NATO member-country leaders began their annual summit in Brussels on Wednesday, and Mr. Trump has been vociferously criticizing allies, including Canada, Germany and others, for failing to meet a NATO guideline to devote 2 per cent of their annual economic output to military spending.

Canada, which is expected to spend 1.23 per cent of its annual economic output on its military in 2018, has announced plans to boost defence spending, but still won’t reach 2 per cent. Canadian prime ministers, from Stephen Harper to Justin Trudeau, have said this country should instead be judged on the quality and regularity of its commitment to NATO missions. In 2014, however, Mr. Harper did sign a NATO communiqué that said countries below 2 per cent should “aim to move toward the 2-per-cent guideline within a decade.”

The Trudeau commitment will result in an increase in Canadian troops in Iraq, but General Jon Vance, the Chief of Canada’s Defence Staff, said in an interview that the total deployment will remain below a cap set for this country’s contribution to Iraq in 2016. At the time, the federal government said the cap was 830 Forces members.

Story continues below advertisement

Canada already has a refuelling plane, two Hercules transport aircraft, a medical facility, the Griffon helicopters and Canadian special forces in Iraq. For several years, Canadian special forces trained and advised Kurdish peshmerga from the semi-autonomous region of Kurdistan, on fighting Islamic State militants.

Gen. Vance said on Wednesday that the Canadian special-forces mission in Iraq will continue, separate from the new NATO deployment. He said special forces are currently training Iraqi forces in Mosul and are still taking part in some activities with the peshmerga. The military does not disclose the number of special operators there, but defence analysts expect it is currently several dozen.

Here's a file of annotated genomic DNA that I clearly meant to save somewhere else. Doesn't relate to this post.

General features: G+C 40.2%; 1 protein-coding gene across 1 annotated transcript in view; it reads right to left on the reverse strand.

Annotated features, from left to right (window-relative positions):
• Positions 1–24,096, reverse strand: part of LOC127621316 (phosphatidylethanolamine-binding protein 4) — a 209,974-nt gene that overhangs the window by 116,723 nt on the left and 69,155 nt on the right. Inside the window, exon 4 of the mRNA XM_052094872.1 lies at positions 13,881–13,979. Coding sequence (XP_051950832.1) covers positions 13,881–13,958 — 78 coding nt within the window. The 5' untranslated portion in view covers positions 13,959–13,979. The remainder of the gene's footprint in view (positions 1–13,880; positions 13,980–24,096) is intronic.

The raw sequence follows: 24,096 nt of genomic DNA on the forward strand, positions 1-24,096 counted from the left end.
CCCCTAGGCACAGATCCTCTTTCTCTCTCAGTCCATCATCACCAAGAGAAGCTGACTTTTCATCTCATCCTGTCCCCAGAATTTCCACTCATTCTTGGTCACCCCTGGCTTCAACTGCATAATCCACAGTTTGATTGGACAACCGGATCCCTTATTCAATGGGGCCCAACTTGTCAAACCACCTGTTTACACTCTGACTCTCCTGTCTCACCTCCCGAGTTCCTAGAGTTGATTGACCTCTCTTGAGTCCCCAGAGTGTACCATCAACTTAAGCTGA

In Brussels on Wednesday, Mr. Trump, having lambasted NATO members for failing to reach a target of spending 2 per cent of national income on defence, told fellow leaders he would prefer a goal of 4 per cent, similar to U.S. levels, officials said.

NATO Secretary-General Jens Stoltenberg said the aim first was to reach 2 per cent, but moments later Mr.Trump tweeted that allies were undercutting the United States on trade and needed to immediately increase spending.

With a report from Reuters

Your Globe

Build your personal news feed

  1. Follow topics and authors relevant to your reading interests.
  2. Check your Following feed daily, and never miss an article. Access your Following feed from your account menu at the top right corner of every page.

Follow the author of this article:

Follow topics related to this article:

View more suggestions in Following Read more about following topics and authors
Report an error Editorial code of conduct
Due to technical reasons, we have temporarily removed commenting from our articles. We hope to have this fixed soon. Thank you for your patience. If you are looking to give feedback on our new site, please send it along to If you want to write a letter to the editor, please forward to

Welcome to The Globe and Mail’s comment community. This is a space where subscribers can engage with each other and Globe staff. Non-subscribers can read and sort comments but will not be able to engage with them in any way. Click here to subscribe.

If you would like to write a letter to the editor, please forward it to Readers can also interact with The Globe on Facebook and Twitter .

Welcome to The Globe and Mail’s comment community. This is a space where subscribers can engage with each other and Globe staff. Non-subscribers can read and sort comments but will not be able to engage with them in any way. Click here to subscribe.

If you would like to write a letter to the editor, please forward it to Readers can also interact with The Globe on Facebook and Twitter .

Welcome to The Globe and Mail’s comment community. This is a space where subscribers can engage with each other and Globe staff.

We aim to create a safe and valuable space for discussion and debate. That means:

  • Treat others as you wish to be treated
  • Criticize ideas, not people
  • Stay on topic
  • Avoid the use of toxic and offensive language
  • Flag bad behaviour

If you do not see your comment posted immediately, it is being reviewed by the moderation team and may appear shortly, generally within an hour.

We aim to have all comments reviewed in a timely manner.

Comments that violate our community guidelines will not be posted.

UPDATED: Read our community guidelines here

Discussion loading ...

To view this site properly, enable cookies in your browser. Read our privacy policy to learn more.
How to enable cookies